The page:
Dennisse Calle found the topic for her senior thesis along a Havana street, in the back of a stall that sells pirated movies and music.
Cubans pay the equivalent of a few dollars, insert a flash drive into the computer at the back of the stall, and get access to El Paquete — a weekly, one terabyte compilation of popular TV shows, movies, music, computer and phone apps, and advertisements that serves as an offline Netflix, YouTube, Craigslist and more in a country where Internet access is slow and expensive.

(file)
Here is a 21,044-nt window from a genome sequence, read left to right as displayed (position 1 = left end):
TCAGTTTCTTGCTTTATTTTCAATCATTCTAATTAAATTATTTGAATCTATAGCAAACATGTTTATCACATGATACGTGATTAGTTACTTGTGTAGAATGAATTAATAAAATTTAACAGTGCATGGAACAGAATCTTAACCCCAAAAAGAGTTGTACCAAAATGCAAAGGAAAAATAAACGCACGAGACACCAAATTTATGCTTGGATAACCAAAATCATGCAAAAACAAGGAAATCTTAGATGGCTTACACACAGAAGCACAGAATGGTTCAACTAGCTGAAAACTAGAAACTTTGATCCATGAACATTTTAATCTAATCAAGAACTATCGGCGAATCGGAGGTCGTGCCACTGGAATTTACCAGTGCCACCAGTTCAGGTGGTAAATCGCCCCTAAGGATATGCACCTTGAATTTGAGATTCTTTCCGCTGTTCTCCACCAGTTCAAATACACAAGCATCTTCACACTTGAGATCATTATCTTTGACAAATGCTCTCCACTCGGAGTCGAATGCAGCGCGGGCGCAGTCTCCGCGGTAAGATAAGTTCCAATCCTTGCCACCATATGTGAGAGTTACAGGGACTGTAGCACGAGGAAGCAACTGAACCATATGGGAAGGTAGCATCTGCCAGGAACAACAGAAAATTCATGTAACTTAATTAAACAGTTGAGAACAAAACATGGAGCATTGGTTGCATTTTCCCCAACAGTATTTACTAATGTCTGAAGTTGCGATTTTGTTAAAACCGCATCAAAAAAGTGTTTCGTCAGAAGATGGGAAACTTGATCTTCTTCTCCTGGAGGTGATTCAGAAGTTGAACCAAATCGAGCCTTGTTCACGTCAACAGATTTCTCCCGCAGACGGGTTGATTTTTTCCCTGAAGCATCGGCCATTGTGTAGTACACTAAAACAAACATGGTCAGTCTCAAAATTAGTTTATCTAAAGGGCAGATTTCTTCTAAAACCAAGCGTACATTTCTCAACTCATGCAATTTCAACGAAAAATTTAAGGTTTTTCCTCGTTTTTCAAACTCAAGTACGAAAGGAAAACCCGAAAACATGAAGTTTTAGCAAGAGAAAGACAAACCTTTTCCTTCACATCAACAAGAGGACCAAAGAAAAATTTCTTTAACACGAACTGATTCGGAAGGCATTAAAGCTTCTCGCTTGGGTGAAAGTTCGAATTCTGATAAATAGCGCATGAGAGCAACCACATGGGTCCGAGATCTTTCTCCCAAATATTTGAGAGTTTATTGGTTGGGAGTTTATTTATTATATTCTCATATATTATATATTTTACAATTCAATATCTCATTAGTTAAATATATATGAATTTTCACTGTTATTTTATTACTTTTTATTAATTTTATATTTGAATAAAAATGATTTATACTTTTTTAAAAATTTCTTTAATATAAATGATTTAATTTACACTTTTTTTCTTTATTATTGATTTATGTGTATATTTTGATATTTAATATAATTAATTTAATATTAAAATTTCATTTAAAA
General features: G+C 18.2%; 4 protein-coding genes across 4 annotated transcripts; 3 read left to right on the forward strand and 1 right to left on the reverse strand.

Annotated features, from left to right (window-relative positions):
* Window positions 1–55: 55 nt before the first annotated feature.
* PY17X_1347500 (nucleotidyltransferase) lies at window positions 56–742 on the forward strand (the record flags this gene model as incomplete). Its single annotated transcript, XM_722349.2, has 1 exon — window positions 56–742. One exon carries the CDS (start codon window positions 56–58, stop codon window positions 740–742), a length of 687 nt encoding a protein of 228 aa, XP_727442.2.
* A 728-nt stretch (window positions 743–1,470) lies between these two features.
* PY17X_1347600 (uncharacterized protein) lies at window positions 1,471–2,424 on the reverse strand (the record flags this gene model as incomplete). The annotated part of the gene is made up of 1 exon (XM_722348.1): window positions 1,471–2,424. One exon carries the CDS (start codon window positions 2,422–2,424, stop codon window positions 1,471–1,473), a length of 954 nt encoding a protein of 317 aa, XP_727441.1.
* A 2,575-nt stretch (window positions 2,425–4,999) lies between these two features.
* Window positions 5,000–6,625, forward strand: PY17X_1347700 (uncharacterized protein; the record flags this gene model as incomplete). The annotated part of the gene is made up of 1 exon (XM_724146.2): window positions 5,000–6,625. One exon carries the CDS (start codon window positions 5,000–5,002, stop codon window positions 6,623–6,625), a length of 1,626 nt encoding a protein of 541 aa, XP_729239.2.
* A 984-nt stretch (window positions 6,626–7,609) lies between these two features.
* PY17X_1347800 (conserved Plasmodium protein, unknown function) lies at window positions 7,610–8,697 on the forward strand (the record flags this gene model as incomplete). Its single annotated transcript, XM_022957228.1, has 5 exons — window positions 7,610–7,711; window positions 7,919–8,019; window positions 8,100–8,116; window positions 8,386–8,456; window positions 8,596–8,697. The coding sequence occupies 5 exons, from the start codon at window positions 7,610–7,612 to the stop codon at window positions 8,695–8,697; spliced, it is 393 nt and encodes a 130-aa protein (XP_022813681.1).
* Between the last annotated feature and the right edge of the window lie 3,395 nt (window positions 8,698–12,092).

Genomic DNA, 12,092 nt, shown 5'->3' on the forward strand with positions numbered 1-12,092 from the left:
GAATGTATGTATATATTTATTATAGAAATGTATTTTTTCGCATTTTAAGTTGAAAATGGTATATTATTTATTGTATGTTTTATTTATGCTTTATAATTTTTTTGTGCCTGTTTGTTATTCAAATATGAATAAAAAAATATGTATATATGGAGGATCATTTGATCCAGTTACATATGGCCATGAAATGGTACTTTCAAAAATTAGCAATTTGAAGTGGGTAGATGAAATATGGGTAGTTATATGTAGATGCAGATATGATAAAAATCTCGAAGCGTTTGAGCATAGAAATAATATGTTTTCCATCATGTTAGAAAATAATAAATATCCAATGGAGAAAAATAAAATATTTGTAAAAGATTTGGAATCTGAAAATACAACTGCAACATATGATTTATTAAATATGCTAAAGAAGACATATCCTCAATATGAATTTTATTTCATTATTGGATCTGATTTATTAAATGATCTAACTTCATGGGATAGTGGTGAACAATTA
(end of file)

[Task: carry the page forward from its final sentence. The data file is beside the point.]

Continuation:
Calle, a sociology major at Princeton University, spent two weeks doing research in Cuba during January and interviewed 50 users and distributors of El Paquete — which means "The Package" — to learn about the service and the way it fits into the lives of everyday Cubans.
"I focus on how El Paquete is transforming how people view themselves as consumers," Calle said. "This is one of the first forms of consumer culture that is being normalized in Cuba, in part because it's cheap and easy to pass around."
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